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From the Wild West to the cherry orchards of Beaumont
By Timothy Smith   - 02/19/2007

The Record Gazette

More Info on This Book: Beaumont

Beaumont, a pictorial history, is a visual and educational journey that extols its Wild West past and imparts many of the unknown details that made the San Gorgonio Pass town the city it is today.

The book takes you on a trip from the Spanish mission and stagecoach days to a town of agriculture and commerce at the intersection of two major interstate transportation corridors and a railroad that links the desert southwest to the Pacific Ocean. The growth of Beaumont is displayed on each page with captioned black and white photos.

The San Gabriel mission first sent wagons through the pass to stock up on salt at the Salton Sea. The local Native American's came under the influence of the Spanish missions once they were established in the Los Angeles area.

The original stage routes that traveled up San Timoteo Canyon and reached the summit, about 2,500 feet, of the pass came to a place simply called the Summit. A beautiful location between two spectacular snow-covered mountain peaks over 10,000 feet high. It was the last outpost of Los Angeles. Time to rest and water the horses before chancing the dry heat of the Sonoran low desert on the way to Phoenix. The book mentions Wyatt Earp as being one of the stage coach drivers. In 10 years the 1860 stage coaches gave way to the, “iron horse.”

Land developers and speculators used the trains to bring potential customers to the rural Summit train station. With land changing hands and new developer ideas, hotels were built for the visitors and fruit orchards were planted by town fathers. These details are covered in the Early Beaumont Years section.

As Summit land boomed and changed hands the town was renamed San Gorgonio. Then again in the early twentieth century, another real estate boom, the name changed one last time to Beaumont, which means beautiful mountain in French. The city was incorporated in 1912.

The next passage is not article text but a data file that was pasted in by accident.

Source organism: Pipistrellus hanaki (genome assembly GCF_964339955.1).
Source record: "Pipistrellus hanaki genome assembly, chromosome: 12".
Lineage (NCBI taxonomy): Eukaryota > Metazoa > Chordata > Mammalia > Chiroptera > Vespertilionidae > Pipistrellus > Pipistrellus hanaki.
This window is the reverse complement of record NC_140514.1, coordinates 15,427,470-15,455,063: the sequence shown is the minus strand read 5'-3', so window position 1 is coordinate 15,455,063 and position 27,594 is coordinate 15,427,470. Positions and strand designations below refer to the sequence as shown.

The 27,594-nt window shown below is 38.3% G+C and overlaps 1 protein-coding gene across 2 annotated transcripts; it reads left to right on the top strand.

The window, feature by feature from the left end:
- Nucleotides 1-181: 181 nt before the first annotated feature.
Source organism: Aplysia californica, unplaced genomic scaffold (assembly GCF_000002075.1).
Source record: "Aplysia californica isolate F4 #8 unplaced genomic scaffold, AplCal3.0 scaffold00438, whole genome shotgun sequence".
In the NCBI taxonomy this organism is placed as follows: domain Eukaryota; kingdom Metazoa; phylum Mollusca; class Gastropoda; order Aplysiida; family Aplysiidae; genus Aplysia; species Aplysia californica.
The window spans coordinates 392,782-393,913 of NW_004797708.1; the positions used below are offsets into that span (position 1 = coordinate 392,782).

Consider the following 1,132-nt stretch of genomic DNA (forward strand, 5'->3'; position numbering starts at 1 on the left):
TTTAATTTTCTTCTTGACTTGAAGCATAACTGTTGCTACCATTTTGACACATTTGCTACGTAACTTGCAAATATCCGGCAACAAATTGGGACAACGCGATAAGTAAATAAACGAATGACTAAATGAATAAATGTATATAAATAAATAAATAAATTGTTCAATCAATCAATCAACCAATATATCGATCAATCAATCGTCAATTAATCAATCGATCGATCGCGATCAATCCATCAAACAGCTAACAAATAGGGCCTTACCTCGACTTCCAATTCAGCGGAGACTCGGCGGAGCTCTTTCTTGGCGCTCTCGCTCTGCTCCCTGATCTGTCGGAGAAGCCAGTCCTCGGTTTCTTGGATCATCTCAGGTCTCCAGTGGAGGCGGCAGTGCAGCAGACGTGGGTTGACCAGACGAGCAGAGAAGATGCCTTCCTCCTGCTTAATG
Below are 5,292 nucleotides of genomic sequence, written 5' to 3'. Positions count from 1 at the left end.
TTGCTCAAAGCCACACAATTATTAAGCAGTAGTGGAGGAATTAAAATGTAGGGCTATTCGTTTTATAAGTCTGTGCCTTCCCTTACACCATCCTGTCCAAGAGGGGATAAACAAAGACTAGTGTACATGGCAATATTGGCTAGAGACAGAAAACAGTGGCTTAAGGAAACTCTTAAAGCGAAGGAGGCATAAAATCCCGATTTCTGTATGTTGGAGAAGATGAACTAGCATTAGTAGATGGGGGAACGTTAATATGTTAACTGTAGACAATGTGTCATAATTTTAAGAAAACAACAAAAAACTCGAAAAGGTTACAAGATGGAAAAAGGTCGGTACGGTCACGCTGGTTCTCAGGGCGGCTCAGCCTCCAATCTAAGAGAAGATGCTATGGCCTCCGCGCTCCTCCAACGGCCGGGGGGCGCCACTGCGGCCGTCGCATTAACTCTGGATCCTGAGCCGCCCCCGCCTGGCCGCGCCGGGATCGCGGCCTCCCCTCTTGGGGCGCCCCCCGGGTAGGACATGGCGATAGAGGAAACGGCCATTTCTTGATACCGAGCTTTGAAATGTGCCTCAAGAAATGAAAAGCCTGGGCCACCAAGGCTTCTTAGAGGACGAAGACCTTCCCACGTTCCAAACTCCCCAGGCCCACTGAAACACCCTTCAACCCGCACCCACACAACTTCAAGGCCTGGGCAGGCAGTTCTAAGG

With population growth and farming the need for water became an important issue. Water-well number one in the low valley didn't pan out. Well number two in Edgar Canyon hit pay dirt and the town had a steady supply of water for the new inhabitants.

The middle of the pictorial book shows the roads, ranches and businesses that became the early town's endeavors.

Beaumont grew at about 1,000 new residents per decade through the early and mid 1900s. The pictures tell the story as more homes, hotels, ranches, and new schools and banks grew with the young city. The first picture in the book is of the town's first post office. I had to laugh because it's not much different than today's post office on Beaumont Avenue.

Commerce slowly began to flourish. Pass fruit even won awards at the Chicago Worlds Fair for its beauty and flavor.

The city had many men with determination and vision along with the women that supported them to create a pleasant, community growing atmosphere. The Stewart and Bogart families were the most notable citizens of Beaumont's formative years. When Reznor Perry Stewart first came to California he landed in Hangtown, now Placerville, and met Kit Carson and Buffalo Bill. That is the type of historical nugget that makes a book like this so real and worthwhile. These visionaries are covered in detail in the final two sections of the book.

As noted economist Dr. John Husing recently stated at a Beaumont Chamber luncheon, “Dirt is money.” Beaumont has always had plenty of it. Land has never been scarce in the bedroom small town. The book makes reference to land sales, railroad trains and the search and development of water supplies throughout the 127 pages. It puts faces on the city founders and brings them to life.

The book of Beaumont is a fun, relaxing read that imparts gems of local history on every page. The various aspects of the community growth from the Wild West to the twenty-first century will fascinate readers young and old alike.

The photographs used in the publication came from local citizens, the San Gorgonio Pass Historical Society, the Laura May Stewart Foundation and the authors.

A book signing by the authors, Holtzclaw and Fox, will be held at the Beaumont Chamber of Commerce office. The date and time will be announced at a later date.

The book will go on sale Feb. 19 and be available in bookstores, independent retailers, online book stores, or through Arcadia Publishing at www.arcadiapublishing.com or (888) 313-2665. Two other similar books about the Pass Area are available from the same publisher. One focuses on Banning and the other looks at the entire San Gorgonio Pass Area.

Buy It Now: Beaumont $19.99




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